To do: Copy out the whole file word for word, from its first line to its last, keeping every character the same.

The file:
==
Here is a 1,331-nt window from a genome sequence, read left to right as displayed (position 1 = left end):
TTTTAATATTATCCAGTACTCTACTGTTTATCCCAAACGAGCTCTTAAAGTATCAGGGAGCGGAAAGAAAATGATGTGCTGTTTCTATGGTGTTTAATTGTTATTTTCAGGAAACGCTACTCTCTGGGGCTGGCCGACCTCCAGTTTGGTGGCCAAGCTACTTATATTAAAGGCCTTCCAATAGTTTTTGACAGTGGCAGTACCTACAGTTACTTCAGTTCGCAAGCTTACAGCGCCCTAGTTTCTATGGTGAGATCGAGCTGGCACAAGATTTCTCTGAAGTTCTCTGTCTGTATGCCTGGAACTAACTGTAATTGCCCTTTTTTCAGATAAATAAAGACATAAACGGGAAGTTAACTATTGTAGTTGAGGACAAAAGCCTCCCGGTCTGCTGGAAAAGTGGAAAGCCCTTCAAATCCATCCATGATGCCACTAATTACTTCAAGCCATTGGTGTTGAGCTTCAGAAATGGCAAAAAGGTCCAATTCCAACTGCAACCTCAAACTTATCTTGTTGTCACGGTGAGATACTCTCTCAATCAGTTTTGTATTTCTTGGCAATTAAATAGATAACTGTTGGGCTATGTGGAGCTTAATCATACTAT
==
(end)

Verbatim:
Here is a 1,331-nt window from a genome sequence, read left to right as displayed (position 1 = left end):
TTTTAATATTATCCAGTACTCTACTGTTTATCCCAAACGAGCTCTTAAAGTATCAGGGAGCGGAAAGAAAATGATGTGCTGTTTCTATGGTGTTTAATTGTTATTTTCAGGAAACGCTACTCTCTGGGGCTGGCCGACCTCCAGTTTGGTGGCCAAGCTACTTATATTAAAGGCCTTCCAATAGTTTTTGACAGTGGCAGTACCTACAGTTACTTCAGTTCGCAAGCTTACAGCGCCCTAGTTTCTATGGTGAGATCGAGCTGGCACAAGATTTCTCTGAAGTTCTCTGTCTGTATGCCTGGAACTAACTGTAATTGCCCTTTTTTCAGATAAATAAAGACATAAACGGGAAGTTAACTATTGTAGTTGAGGACAAAAGCCTCCCGGTCTGCTGGAAAAGTGGAAAGCCCTTCAAATCCATCCATGATGCCACTAATTACTTCAAGCCATTGGTGTTGAGCTTCAGAAATGGCAAAAAGGTCCAATTCCAACTGCAACCTCAAACTTATCTTGTTGTCACGGTGAGATACTCTCTCAATCAGTTTTGTATTTCTTGGCAATTAAATAGATAACTGTTGGGCTATGTGGAGCTTAATCATACTAT